We recently completed a usability testing for the Department of State Growth, taking a user-first approach to assessing a web interface, user flow, and information architecture for an upcoming web app. The results helped refine and improve design, enhance functionality, and resulted in better performance across the board.
Don’t guess, test
When you’ve been working on a project for a while it’s easy to lose sight of the needs of your target audience. Something that may seem obvious to you and your team may not feel intuitive to people outside your business.
Usability testing evaluates a product or service by testing it with actual users, or customers.
Asking users to complete specific tasks and observing how they interact with your site or application can provide insight into behaviour, identify potential issues, and allow you to create a more refined user experience.
“If you don’t talk to your customers, how will you know how to talk to your customers?” – Will Evans, Design Thinker in Residence @ NYU Stern
Why and when to test
Testing helps you understand how your users think, and how they will use your site. Whether it’s making a purchase or engaging with your brand, the more testing you do early on, the better grasp you will have on how your users think, and how you can motivate them towards an action.
Testing early in the design process can save you time, and ultimately save you money, by identifying issues before they become problems for your customers.
Some of the benefits of UX testing:
- Identifying issues before they become problems for your users
- Measuring user satisfaction. Does it meet their expectations? Provide a pleasurable experience? Is it easy to use, or is it frustrating?
- Identifies the time it takes a user to complete a task, so you can refine your content and functionality, creating a seamless experience.
- Helps resolve internal debates around functionality and design.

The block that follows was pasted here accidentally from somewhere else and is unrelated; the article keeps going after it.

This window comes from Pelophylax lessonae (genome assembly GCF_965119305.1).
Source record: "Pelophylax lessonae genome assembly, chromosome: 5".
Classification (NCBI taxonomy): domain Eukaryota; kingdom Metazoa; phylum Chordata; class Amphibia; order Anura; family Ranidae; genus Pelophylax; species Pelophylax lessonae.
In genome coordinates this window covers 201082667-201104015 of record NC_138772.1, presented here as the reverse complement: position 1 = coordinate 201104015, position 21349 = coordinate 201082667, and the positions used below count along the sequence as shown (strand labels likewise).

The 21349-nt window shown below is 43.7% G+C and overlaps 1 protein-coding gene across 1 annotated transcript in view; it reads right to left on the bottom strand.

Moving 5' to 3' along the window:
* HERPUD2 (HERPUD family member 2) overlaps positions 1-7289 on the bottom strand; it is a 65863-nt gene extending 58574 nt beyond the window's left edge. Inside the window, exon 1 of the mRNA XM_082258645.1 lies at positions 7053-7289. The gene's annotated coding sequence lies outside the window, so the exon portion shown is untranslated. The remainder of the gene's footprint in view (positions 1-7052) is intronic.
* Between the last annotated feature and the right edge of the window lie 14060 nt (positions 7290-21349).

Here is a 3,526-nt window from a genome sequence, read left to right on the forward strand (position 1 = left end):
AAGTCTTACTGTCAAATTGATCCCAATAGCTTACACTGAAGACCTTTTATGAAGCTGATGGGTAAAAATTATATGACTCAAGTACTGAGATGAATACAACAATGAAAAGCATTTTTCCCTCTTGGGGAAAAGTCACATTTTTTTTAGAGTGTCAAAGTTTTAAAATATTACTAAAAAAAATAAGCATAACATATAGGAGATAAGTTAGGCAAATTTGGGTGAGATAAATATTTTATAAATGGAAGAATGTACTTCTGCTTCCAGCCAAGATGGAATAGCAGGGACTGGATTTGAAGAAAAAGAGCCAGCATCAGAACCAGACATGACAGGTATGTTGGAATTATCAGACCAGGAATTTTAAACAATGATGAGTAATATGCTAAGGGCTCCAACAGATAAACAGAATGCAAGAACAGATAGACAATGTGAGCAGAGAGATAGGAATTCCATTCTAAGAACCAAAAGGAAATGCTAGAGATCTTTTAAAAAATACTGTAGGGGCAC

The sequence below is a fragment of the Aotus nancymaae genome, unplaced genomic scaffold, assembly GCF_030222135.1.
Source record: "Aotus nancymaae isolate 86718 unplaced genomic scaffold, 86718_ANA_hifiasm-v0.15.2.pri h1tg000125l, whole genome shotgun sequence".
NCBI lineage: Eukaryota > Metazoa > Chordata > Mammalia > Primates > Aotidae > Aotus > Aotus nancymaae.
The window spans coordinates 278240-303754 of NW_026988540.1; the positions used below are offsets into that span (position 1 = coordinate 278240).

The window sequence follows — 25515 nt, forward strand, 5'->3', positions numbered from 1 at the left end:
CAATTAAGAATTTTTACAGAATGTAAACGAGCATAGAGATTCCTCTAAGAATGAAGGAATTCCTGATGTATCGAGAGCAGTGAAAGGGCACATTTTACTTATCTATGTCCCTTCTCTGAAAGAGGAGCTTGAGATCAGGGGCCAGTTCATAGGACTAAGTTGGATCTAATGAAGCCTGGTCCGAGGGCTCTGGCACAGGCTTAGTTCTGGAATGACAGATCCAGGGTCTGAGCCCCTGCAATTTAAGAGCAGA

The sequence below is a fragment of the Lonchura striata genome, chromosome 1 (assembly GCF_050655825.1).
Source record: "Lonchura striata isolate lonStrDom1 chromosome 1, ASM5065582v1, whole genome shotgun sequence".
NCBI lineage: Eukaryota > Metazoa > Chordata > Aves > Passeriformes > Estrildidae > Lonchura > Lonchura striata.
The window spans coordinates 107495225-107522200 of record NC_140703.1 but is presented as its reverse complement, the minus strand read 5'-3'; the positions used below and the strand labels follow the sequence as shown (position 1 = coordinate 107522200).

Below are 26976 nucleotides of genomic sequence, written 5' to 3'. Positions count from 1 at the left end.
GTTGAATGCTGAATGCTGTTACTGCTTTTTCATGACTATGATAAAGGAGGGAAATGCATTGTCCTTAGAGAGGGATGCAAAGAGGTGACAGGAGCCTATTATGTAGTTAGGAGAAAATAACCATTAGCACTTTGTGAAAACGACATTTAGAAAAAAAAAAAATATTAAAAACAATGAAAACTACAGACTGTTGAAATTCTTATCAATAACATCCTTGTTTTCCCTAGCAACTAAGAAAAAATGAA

So how do I get started?
There are many techniques and methods for testing and validating your ideas. From surveys to interviews, card sorting to heuristic evaluation – choosing the right method for your project can make all the difference when it comes to improving your site.
Whatever method you opt for, it’s important to have a plan in mind.
- Identify goals – What are you hoping to achieve by user testing? Increased conversions, user acceptance, brand awareness?
- Create a plan – What method will you use for your test? Where and when will you conduct it?
- Recruit participants – Define your target audience and recruit across a range of use cases.
- Test! – Conduct moderated testing sessions, set up remote testing, implement an online survey, interview people in the street – whatever suits your time and budget.
- Analyse results – Break down the data and identify patterns and themes in behaviour, commentary, and interactions. Highlight errors and frustration points for improvement.
- Apply your findings – Use the information gathered to identify areas for improvement and refine your content.
We can help
Not everyone has the time or budget to complete usability testing. At Ionata Digital we can conduct a study on your behalf, one that’s tailored to the needs of your project.
If you’re interested in finding out how your users engage with your content, or are planning a new project and want to get a feel for your audience prior to design, contact us to see how we can help.
Interested in becoming a tester?
Sign up to our usability testing register. From time to time we invite people to come in and try out a new website or app in development. We’ll observe how you use it and then ask you for your feedback. Simple as that.